Aside from avoiding or stalling the revenue officer during the investigative stage, a tactic not condoned by Circular 230 and not recommended here, availing yourself of all opportunities to appeal the proposed assessment presents itself as the simplest way to delay assessment.

Another change in 1996 was the establishment of a process granting an automatic right to go to the Appeals Division to contest a proposed TFRP assessment. The proposed responsible officer who avails himself of this opportunity rather than consenting to assessment or failing to appeal, will delay the assessment, assuming the person cannot persuade the IRS not to make the assessment, for the length of time the case sits in Appeals. The period of time a case sits in Appeals could be fairly long – certainly a time measured in months if not years. Meanwhile, maybe the IRS will have already collected the liability from another responsible person.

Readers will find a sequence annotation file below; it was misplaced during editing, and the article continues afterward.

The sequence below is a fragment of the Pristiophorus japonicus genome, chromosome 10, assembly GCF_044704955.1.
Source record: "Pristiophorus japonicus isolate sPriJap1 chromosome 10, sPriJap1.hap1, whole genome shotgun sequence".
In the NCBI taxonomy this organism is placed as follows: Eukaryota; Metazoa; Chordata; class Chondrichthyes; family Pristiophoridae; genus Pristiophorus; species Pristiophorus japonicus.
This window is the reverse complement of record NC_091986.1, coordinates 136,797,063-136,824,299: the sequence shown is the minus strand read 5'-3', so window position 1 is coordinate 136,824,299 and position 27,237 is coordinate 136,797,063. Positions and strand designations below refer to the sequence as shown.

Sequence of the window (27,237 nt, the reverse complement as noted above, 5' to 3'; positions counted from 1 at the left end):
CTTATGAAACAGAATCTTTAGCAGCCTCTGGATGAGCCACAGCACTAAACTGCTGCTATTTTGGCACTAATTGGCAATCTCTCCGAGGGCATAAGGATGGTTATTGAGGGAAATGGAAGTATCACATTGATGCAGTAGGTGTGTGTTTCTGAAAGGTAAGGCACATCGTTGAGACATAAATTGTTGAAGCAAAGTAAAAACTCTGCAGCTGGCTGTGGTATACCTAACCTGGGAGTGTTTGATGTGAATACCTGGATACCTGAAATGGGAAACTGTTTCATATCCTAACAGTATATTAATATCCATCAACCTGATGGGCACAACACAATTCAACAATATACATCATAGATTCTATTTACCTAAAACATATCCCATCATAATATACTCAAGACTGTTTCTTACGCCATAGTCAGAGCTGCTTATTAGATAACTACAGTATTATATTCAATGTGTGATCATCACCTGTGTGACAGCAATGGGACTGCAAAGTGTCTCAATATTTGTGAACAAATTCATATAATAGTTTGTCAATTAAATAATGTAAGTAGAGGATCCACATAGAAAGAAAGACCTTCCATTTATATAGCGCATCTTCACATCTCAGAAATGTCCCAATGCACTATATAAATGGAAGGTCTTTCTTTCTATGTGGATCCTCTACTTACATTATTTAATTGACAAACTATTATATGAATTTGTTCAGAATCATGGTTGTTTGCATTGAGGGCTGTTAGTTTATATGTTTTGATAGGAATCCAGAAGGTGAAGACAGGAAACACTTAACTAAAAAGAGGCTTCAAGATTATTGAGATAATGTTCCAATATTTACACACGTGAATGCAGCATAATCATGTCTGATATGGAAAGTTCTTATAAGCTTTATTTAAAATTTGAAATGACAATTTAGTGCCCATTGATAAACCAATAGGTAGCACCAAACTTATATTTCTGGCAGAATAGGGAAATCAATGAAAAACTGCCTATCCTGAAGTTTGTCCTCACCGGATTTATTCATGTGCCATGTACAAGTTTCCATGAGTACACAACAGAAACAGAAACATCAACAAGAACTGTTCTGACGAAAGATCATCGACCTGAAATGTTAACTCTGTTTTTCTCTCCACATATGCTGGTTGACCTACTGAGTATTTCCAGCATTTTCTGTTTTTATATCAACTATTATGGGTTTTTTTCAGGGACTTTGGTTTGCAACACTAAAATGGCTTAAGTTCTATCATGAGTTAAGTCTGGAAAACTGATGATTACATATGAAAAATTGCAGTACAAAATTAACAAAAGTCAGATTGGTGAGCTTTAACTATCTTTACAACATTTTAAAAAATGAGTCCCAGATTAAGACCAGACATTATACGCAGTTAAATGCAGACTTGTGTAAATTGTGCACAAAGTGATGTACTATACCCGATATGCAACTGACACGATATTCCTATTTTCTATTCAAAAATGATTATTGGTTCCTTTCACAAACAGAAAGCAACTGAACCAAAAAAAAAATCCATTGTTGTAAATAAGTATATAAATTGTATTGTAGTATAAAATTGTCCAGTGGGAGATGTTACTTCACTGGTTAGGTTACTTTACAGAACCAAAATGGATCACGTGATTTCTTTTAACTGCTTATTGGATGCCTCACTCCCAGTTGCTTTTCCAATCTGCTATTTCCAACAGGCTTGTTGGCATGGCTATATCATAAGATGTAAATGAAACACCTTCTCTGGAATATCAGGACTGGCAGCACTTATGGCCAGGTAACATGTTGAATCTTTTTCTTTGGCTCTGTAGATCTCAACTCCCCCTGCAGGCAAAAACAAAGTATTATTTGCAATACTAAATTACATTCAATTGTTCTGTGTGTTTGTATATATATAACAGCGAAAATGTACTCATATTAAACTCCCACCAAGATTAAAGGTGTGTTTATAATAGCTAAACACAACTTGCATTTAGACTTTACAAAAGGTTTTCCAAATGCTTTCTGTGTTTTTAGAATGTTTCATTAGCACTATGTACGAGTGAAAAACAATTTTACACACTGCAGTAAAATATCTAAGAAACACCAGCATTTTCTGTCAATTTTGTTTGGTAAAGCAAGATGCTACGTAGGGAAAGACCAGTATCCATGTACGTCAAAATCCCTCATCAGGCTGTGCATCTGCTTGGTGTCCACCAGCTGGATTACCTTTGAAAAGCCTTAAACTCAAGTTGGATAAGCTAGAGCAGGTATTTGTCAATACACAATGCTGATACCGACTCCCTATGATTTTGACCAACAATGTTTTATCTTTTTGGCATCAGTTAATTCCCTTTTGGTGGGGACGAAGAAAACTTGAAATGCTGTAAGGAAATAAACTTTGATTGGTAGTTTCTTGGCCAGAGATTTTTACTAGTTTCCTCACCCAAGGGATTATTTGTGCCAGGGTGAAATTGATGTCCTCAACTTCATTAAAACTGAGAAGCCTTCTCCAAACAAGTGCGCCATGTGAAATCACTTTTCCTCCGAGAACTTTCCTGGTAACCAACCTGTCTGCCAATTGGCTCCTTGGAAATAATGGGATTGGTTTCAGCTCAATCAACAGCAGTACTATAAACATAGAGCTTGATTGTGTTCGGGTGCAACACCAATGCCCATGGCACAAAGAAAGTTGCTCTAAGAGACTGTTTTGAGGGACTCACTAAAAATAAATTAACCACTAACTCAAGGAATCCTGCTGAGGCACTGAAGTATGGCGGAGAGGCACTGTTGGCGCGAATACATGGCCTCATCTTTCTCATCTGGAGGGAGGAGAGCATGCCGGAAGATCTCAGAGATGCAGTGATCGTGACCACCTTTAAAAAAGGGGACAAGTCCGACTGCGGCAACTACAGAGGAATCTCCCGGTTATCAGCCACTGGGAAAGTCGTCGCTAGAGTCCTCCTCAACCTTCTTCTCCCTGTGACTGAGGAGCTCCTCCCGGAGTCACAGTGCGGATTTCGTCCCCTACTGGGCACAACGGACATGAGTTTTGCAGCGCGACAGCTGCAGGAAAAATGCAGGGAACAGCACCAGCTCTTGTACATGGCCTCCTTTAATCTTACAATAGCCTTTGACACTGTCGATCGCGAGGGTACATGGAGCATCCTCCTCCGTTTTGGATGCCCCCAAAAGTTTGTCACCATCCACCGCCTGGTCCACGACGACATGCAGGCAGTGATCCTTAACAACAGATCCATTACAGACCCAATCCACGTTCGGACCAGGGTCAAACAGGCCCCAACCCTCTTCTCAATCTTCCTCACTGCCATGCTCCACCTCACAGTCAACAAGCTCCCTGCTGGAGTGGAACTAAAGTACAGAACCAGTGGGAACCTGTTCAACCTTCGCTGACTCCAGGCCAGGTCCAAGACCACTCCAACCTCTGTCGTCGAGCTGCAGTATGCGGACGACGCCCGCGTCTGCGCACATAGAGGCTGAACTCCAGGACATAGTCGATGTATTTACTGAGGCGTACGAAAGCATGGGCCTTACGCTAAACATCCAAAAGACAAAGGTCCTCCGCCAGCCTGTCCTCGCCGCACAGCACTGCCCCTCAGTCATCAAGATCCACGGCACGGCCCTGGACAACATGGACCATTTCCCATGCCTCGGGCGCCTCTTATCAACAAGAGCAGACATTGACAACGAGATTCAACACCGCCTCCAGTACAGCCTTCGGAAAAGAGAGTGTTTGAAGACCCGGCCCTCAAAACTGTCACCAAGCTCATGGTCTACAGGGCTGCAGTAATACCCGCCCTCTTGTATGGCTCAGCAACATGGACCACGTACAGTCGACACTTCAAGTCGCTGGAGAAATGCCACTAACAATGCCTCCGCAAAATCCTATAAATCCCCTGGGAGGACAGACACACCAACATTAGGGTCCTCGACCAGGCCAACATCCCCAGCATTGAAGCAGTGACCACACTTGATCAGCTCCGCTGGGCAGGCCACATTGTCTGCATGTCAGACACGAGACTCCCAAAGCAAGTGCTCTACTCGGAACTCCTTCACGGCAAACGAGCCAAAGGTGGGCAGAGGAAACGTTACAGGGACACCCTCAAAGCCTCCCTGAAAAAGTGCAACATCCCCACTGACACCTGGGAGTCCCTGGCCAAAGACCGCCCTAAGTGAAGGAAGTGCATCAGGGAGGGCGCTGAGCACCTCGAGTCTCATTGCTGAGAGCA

Once the IRS assesses the liability, it will send Notice and Demand followed by other letters leading up to the Notice of Intent to Levy and the offer of Collection Due Process (CDP) rights. A responsible officer trying not to be the first to pay will not voluntarily pay in response to the IRS correspondence and will request a CDP hearing. Here is another chance to sit in Appeals inventory, assuming your client qualifies for a CDP hearing and is not precluded by IRC 6330(f)(3). for several months while the IRS maybe collects from the other responsible officers.

CDP also creates the opportunity to go to Tax Court if a satisfactory collection alternative is not reached with the Settlement Officer. The time spent in Tax Court trying to reach an appropriate collection resolution gives more opportunity for the IRS to collect the liability from the other responsible officers.